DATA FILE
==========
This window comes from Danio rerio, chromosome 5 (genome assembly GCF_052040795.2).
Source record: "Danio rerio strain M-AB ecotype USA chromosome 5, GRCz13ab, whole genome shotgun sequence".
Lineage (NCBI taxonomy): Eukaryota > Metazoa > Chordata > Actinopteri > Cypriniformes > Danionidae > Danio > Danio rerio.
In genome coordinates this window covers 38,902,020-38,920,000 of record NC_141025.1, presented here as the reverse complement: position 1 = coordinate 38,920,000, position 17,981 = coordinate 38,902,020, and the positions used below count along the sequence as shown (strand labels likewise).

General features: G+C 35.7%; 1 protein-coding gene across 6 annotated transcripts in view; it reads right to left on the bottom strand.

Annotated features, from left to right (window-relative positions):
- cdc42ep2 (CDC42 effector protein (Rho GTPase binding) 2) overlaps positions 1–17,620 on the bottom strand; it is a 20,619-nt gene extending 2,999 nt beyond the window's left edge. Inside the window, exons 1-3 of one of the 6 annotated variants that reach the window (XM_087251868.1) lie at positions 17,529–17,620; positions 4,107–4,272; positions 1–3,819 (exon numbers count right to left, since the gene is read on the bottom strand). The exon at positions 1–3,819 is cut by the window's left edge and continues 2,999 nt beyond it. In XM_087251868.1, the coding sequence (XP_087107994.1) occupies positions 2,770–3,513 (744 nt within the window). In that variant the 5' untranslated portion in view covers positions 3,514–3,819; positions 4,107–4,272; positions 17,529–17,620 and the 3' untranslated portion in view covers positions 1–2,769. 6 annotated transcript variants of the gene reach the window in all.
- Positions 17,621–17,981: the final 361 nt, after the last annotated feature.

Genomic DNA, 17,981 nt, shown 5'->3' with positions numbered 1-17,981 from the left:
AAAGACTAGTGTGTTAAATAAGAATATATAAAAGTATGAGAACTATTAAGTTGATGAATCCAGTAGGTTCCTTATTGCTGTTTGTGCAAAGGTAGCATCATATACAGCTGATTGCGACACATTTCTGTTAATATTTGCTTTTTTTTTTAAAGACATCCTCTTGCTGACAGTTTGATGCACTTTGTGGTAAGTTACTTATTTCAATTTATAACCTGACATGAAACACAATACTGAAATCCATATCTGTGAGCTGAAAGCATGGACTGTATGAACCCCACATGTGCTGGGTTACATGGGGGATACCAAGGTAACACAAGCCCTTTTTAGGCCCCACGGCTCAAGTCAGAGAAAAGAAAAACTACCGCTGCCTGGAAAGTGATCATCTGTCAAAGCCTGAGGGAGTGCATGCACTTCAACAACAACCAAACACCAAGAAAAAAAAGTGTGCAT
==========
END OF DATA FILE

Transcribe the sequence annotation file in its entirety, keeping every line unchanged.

This window comes from Danio rerio, chromosome 5 (genome assembly GCF_052040795.2).
Source record: "Danio rerio strain M-AB ecotype USA chromosome 5, GRCz13ab, whole genome shotgun sequence".
Lineage (NCBI taxonomy): Eukaryota > Metazoa > Chordata > Actinopteri > Cypriniformes > Danionidae > Danio > Danio rerio.
In genome coordinates this window covers 38,902,020-38,920,000 of record NC_141025.1, presented here as the reverse complement: position 1 = coordinate 38,920,000, position 17,981 = coordinate 38,902,020, and the positions used below count along the sequence as shown (strand labels likewise).

General features: G+C 35.7%; 1 protein-coding gene across 6 annotated transcripts in view; it reads right to left on the bottom strand.

Annotated features, from left to right (window-relative positions):
- cdc42ep2 (CDC42 effector protein (Rho GTPase binding) 2) overlaps positions 1–17,620 on the bottom strand; it is a 20,619-nt gene extending 2,999 nt beyond the window's left edge. Inside the window, exons 1-3 of one of the 6 annotated variants that reach the window (XM_087251868.1) lie at positions 17,529–17,620; positions 4,107–4,272; positions 1–3,819 (exon numbers count right to left, since the gene is read on the bottom strand). The exon at positions 1–3,819 is cut by the window's left edge and continues 2,999 nt beyond it. In XM_087251868.1, the coding sequence (XP_087107994.1) occupies positions 2,770–3,513 (744 nt within the window). In that variant the 5' untranslated portion in view covers positions 3,514–3,819; positions 4,107–4,272; positions 17,529–17,620 and the 3' untranslated portion in view covers positions 1–2,769. 6 annotated transcript variants of the gene reach the window in all.
- Positions 17,621–17,981: the final 361 nt, after the last annotated feature.

Genomic DNA, 17,981 nt, shown 5'->3' with positions numbered 1-17,981 from the left:
AAAGACTAGTGTGTTAAATAAGAATATATAAAAGTATGAGAACTATTAAGTTGATGAATCCAGTAGGTTCCTTATTGCTGTTTGTGCAAAGGTAGCATCATATACAGCTGATTGCGACACATTTCTGTTAATATTTGCTTTTTTTTTTAAAGACATCCTCTTGCTGACAGTTTGATGCACTTTGTGGTAAGTTACTTATTTCAATTTATAACCTGACATGAAACACAATACTGAAATCCATATCTGTGAGCTGAAAGCATGGACTGTATGAACCCCACATGTGCTGGGTTACATGGGGGATACCAAGGTAACACAAGCCCTTTTTAGGCCCCACGGCTCAAGTCAGAGAAAAGAAAAACTACCGCTGCCTGGAAAGTGATCATCTGTCAAAGCCTGAGGGAGTGCATGCACTTCAACAACAACCAAACACCAAGAAAAAAAAGTGTGCAT